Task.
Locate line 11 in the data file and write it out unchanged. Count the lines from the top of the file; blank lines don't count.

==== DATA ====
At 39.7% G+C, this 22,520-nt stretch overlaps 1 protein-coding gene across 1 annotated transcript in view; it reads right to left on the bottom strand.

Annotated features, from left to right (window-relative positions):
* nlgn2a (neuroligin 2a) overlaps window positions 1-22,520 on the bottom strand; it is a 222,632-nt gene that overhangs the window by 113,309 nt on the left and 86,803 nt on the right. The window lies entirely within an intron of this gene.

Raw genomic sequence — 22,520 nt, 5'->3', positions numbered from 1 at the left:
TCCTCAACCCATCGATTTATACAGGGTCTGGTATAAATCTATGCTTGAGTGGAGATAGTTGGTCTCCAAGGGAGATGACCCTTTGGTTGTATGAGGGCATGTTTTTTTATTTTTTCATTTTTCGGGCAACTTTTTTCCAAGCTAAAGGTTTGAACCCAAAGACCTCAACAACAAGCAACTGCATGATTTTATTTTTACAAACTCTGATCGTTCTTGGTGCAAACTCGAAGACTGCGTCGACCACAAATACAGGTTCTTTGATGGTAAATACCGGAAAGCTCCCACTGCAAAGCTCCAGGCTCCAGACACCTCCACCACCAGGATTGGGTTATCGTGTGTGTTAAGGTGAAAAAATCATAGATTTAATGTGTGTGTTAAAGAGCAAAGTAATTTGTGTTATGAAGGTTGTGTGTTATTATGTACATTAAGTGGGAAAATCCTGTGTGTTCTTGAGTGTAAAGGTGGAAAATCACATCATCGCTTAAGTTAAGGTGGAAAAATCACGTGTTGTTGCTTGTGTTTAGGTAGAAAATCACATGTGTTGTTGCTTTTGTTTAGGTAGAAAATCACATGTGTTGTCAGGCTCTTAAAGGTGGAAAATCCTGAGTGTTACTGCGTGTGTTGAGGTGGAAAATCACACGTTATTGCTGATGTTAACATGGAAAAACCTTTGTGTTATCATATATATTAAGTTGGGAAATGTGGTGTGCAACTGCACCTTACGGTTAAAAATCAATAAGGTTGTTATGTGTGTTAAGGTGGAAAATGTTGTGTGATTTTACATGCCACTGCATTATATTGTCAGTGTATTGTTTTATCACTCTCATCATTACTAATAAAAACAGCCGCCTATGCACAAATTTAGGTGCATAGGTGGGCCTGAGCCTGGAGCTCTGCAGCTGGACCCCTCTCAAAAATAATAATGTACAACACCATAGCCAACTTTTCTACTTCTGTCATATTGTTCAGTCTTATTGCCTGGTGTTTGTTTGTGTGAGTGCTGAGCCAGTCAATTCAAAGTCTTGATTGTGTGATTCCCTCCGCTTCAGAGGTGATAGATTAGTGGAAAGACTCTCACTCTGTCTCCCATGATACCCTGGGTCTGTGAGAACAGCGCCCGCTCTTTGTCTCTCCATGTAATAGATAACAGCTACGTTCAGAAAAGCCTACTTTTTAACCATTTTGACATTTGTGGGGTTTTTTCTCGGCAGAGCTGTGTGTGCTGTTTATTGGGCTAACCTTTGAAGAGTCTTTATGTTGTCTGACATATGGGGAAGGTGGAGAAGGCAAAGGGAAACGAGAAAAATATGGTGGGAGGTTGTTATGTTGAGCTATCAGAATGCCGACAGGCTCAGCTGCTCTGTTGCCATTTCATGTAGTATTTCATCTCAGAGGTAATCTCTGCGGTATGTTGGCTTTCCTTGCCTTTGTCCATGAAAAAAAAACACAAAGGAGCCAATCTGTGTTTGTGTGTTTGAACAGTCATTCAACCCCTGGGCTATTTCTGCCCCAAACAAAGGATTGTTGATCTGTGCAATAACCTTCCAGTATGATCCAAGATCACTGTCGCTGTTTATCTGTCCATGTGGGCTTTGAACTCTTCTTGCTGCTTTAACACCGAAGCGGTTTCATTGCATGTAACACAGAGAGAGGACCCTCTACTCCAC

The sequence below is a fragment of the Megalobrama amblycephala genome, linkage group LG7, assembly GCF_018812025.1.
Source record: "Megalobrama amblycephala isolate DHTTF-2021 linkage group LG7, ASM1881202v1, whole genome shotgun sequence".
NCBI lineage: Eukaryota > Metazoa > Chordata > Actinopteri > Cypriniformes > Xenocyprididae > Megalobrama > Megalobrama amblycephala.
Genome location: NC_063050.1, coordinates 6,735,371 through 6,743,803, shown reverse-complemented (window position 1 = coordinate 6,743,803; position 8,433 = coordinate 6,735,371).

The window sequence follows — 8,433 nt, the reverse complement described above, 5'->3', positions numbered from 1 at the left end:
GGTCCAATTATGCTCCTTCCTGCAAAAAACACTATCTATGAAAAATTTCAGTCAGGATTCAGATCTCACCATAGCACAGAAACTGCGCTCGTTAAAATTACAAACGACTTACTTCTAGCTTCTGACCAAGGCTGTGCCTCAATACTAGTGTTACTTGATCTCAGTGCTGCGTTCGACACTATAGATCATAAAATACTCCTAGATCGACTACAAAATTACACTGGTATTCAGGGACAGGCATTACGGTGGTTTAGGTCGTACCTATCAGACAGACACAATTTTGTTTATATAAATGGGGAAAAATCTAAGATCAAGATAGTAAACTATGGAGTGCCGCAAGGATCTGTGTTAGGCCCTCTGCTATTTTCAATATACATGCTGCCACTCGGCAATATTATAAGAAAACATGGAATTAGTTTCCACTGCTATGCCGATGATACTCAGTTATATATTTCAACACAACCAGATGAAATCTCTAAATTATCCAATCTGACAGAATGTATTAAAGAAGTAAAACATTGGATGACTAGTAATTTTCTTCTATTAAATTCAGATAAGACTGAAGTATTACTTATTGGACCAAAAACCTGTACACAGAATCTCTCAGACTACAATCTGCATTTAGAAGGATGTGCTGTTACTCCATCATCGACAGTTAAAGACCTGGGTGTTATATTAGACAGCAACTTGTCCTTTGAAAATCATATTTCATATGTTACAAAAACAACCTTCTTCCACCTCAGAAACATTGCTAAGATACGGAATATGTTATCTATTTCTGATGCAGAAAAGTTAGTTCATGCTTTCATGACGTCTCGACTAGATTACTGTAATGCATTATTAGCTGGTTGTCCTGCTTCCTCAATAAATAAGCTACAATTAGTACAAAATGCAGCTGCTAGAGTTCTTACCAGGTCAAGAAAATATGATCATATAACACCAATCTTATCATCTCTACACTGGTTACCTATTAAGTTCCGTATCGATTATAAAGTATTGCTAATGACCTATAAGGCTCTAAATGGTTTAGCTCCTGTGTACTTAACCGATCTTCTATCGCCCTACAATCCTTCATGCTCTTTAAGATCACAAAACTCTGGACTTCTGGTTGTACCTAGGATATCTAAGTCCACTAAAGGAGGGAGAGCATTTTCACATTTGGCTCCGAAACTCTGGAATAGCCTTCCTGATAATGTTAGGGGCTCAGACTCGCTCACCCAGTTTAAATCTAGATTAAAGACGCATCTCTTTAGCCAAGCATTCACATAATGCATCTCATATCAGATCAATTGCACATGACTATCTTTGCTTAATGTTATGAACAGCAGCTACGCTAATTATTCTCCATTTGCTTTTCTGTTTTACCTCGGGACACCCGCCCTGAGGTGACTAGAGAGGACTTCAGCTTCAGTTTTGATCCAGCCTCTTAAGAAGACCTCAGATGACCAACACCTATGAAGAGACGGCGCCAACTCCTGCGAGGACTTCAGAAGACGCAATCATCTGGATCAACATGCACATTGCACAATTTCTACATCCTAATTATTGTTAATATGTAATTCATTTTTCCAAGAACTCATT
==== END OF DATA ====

GGTCCAATTATGCTCCTTCCTGCAAAAAACACTATCTATGAAAAATTTCAGTCAGGATTCAGATCTCACCATAGCACAGAAACTGCGCTCGTTAAAATTACAAACGACTTACTTCTAGCTTCTGACCAAGGCTGTGCCTCAATACTAGTGTTACTTGATCTCAGTGCTGCGTTCGACACTATAGATCATAAAATACTCCTAGATCGACTACAAAATTACACTGGTATTCAGGGACAGGCATTACGGTGGTTTAGGTCGTACCTATCAGACAGACACAATTTTGTTTATATAAATGGGGAAAAATCTAAGATCAAGATAGTAAACTATGGAGTGCCGCAAGGATCTGTGTTAGGCCCTCTGCTATTTTCAATATACATGCTGCCACTCGGCAATATTATAAGAAAACATGGAATTAGTTTCCACTGCTATGCCGATGATACTCAGTTATATATTTCAACACAACCAGATGAAATCTCTAAATTATCCAATCTGACAGAATGTATTAAAGAAGTAAAACATTGGATGACTAGTAATTTTCTTCTATTAAATTCAGATAAGACTGAAGTATTACTTATTGGACCAAAAACCTGTACACAGAATCTCTCAGACTACAATCTGCATTTAGAAGGATGTGCTGTTACTCCATCATCGACAGTTAAAGACCTGGGTGTTATATTAGACAGCAACTTGTCCTTTGAAAATCATATTTCATATGTTACAAAAACAACCTTCTTCCACCTCAGAAACATTGCTAAGATACGGAATATGTTATCTATTTCTGATGCAGAAAAGTTAGTTCATGCTTTCATGACGTCTCGACTAGATTACTGTAATGCATTATTAGCTGGTTGTCCTGCTTCCTCAATAAATAAGCTACAATTAGTACAAAATGCAGCTGCTAGAGTTCTTACCAGGTCAAGAAAATATGATCATATAACACCAATCTTATCATCTCTACACTGGTTACCTATTAAGTTCCGTATCGATTATAAAGTATTGCTAATGACCTATAAGGCTCTAAATGGTTTAGCTCCTGTGTACTTAACCGATCTTCTATCGCCCTACAATCCTTCATGCTCTTTAAGATCACAAAACTCTGGACTTCTGGTTGTACCTAGGATATCTAAGTCCACTAAAGGAGGGAGAGCATTTTCACATTTGGCTCCGAAACTCTGGAATAGCCTTCCTGATAATGTTAGGGGCTCAGACTCGCTCACCCAGTTTAAATCTAGATTAAAGACGCATCTCTTTAGCCAAGCATTCACATAATGCATCTCATATCAGATCAATTGCACATGACTATCTTTGCTTAATGTTATGAACAGCAGCTACGCTAATTATTCTCCATTTGCTTTTCTGTTTTACCTCGGGACACCCGCCCTGAGGTGACTAGAGAGGACTTCAGCTTCAGTTTTGATCCAGCCTCTTAAGAAGACCTCAGATGACCAACACCTATGAAGAGACGGCGCCAACTCCTGCGAGGACTTCAGAAGACGCAATCATCTGGATCAACATGCACATTGCACAATTTCTACATCCTAATTATTGTTAATATGTAATTCATTTTTCCAAGAACTCATT